Firearms with small, sweeping grips have been around for quite some time. While the distinctive “Bird’s Head” grip is normally attributed to Colt Derringers of the 1860s, a look at a Barbar pocket flintlock pistol from 1740 shows a very similarly shaped stock. Nevertheless, Samuel Colt, after the rather unusual shape of his First Model (or No.1) Derringer, started making derringers with the distinctive “Bird’s Head” grip.
The first revolver to come from Colt with a bird’s head grip was their Open Top Pocket model of 1871, followed by the “New Line” model, both in .22. Colt also produced the .41 caliber Colt “House Pistol”, with a unique, cloverleaf-shaped four-chamber cylinder, also with a bird’s head grip. By 1877, when Colt double actions like the M1877 and M1878 came out, bird’s head grips were standard on those models. Other bird’s heads of the era were the Ethan Allen’s Pocket Revolver of 1871, several Webleys including the Webley-Kaufmann, and the Smith & Wesson Model 1 Third Issue.
Interestingly enough, though there are many modern 1873 Colt Single Action Army style reproductions from companies such as Uberti and EMF, the SAA was not originally offered with bird’s head grips.
Why the Bird’s Head?
Bird’s head grip profiles lend themselves to more concealability than, say, a full-size “plow handle” grip. There is just enough grip material to hang onto for the average size hand. Were you an 1800’s card sharp, a pistol artfully concealed in a cummerbund or waistcoat might well be more comfortable if it had a compact bird’s head grip. Reduction of a pistol’s grip size was a major factor and easy way of increasing its concealability back then, just as it is today.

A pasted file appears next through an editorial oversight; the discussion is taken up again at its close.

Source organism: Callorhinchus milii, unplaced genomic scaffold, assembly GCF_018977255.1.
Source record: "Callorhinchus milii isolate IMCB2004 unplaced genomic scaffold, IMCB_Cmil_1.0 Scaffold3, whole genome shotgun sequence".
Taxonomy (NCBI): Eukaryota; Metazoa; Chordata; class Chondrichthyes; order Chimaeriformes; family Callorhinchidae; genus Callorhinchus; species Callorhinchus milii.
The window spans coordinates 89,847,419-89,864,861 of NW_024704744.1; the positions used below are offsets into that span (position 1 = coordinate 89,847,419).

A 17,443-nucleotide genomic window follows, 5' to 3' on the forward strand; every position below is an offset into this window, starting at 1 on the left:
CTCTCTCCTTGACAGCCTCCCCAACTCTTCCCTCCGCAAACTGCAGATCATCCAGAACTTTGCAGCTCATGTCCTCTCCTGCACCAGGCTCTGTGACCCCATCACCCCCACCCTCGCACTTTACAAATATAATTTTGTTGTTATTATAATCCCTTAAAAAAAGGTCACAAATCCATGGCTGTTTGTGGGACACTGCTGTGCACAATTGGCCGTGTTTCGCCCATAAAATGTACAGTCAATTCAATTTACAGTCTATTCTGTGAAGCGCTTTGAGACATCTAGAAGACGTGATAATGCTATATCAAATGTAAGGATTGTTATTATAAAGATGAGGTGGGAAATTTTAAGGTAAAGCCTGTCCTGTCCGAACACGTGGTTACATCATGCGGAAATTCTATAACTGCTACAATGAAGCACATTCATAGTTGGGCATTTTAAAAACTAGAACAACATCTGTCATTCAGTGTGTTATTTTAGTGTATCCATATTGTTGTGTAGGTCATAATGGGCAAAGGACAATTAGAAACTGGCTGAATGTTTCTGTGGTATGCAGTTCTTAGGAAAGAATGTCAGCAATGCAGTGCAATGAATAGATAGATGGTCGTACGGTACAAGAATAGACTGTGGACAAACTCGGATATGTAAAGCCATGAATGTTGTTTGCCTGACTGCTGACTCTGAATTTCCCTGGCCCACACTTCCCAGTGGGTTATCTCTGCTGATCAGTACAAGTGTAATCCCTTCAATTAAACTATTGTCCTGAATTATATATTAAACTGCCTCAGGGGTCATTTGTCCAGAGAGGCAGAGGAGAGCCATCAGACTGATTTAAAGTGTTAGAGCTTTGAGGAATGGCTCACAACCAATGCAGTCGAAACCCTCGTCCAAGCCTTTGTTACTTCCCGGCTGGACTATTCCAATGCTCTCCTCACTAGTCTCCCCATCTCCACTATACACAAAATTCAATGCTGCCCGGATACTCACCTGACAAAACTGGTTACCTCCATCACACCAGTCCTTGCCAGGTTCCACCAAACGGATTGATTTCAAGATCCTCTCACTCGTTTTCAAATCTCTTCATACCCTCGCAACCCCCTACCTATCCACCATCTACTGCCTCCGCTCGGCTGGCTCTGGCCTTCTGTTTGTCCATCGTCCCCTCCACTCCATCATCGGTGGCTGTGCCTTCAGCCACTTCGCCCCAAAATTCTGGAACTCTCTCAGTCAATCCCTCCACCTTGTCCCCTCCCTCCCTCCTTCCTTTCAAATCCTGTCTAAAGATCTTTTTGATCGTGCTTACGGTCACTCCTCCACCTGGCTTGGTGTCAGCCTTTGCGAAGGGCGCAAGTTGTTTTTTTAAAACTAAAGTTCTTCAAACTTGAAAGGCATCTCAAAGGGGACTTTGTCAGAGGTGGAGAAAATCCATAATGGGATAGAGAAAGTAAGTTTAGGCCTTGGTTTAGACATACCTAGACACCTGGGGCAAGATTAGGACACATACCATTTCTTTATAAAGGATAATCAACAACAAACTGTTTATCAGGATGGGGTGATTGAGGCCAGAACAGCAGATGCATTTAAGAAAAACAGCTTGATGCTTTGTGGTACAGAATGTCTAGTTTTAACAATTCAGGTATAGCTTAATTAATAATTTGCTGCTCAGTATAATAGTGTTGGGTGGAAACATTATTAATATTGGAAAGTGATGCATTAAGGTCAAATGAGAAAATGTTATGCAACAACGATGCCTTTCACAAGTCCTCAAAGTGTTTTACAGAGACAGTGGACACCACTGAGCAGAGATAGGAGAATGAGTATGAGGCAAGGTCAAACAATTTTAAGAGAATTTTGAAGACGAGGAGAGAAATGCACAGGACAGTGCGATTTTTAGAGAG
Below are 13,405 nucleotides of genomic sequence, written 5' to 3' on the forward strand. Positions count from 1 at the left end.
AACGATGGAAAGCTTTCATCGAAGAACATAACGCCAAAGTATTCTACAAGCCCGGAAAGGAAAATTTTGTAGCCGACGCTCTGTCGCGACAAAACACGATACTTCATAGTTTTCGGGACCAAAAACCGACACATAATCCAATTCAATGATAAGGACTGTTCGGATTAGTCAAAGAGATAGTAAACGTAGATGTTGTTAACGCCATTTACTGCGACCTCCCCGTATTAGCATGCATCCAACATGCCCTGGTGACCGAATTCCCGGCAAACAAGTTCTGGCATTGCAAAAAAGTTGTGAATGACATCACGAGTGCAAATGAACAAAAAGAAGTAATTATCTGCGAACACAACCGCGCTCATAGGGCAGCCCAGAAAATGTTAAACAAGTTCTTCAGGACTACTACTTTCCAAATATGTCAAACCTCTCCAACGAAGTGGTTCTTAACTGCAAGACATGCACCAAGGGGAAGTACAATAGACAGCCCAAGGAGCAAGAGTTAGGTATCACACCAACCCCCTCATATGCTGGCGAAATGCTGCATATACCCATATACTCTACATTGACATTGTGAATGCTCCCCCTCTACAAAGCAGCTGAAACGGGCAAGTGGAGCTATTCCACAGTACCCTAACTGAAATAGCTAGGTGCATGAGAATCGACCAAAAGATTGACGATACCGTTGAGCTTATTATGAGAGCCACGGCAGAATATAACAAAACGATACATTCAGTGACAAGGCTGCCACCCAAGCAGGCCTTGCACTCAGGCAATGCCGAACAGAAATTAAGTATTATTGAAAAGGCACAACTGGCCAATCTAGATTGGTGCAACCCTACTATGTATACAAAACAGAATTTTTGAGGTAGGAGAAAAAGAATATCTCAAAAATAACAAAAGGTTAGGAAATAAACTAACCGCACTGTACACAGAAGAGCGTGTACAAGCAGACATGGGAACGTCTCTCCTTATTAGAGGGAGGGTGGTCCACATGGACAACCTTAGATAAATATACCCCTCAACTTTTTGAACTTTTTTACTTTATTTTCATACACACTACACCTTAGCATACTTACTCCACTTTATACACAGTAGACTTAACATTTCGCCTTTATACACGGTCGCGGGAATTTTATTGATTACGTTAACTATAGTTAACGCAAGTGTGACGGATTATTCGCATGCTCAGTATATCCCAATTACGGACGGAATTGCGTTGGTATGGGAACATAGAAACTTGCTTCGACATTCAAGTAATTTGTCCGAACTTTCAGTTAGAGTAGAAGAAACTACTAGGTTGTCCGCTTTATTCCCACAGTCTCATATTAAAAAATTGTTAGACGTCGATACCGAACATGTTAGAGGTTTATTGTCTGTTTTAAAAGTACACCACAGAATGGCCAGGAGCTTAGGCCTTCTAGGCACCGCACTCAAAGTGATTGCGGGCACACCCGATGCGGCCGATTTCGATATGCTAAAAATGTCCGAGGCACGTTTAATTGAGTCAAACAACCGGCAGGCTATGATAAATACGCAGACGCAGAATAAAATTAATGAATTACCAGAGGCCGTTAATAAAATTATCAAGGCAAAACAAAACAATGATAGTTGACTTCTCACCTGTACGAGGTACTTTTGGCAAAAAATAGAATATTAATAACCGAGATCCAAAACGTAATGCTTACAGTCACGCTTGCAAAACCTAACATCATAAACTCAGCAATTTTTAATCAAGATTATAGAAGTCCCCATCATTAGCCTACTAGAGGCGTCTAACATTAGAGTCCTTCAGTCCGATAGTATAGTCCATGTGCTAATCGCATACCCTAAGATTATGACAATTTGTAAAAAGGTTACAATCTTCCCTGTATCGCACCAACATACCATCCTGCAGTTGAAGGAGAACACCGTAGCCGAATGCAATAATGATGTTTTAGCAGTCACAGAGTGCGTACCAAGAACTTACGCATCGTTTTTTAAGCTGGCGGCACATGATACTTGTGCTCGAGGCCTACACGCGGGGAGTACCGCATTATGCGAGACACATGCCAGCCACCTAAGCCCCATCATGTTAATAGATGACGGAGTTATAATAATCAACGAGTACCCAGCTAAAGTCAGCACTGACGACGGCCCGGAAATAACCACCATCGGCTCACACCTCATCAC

There are a few card tables in local museums out west where I live that have bullet holes with entries on the bottom and exits on the top of the table, and, given the years of the shootings, I imagine that the revolver was likely an 1877 or 1878 with a bird’s head that was involved in the deed.
Disadvantages of the bird’s head grip tend to be that they are usually a bit too small for a large or XL hand, much like the grip on a modern J-frame revolver. Personally, I find them too usually too small to get anything but one and a half fingers of my ham hands on.
Birds Head at the Range
I happen to have an Uberti/Cimarron M1873 in .38 Colt/S&W Special that I picked up for a song at a local auction. I take it out to the range occasionally, but not often, as I can’t quite get the best grip on it. Nevertheless, I am able to shoot a pretty damn decent group with it when shooting Black Hill’s extremely soft shooting 700fps HBWC loads. When shooting these loads, the revolver doesn’t rock back in my hand at all, even with the smooth, sweeping bird’s head.
A more potent .38 load requires one to adequately pressure the front and back of the grip. This will be easy for practiced revolver shooters, but I would not recommend a novice with larger hands start out with a bird’s head style grip, the same as I would not recommend them to start out with a J-frame. If one were to shoot powerful loads out of a bird’s head revolver quite often, I would recommend checkered, rubberized or leather wrapped grips, as opposed to smooth wood and metal.
While they were an interesting design aspect of the 18th and 19th century, there’s plenty of modern-produced bird’s head revolvers to choose from nowadays. Should you choose one for sport, pure aesthetics, or for self-defense, be sure to practice with it often. And remember: in a gunfight, a bird in the hand is worth two in the holster (I couldn’t resist).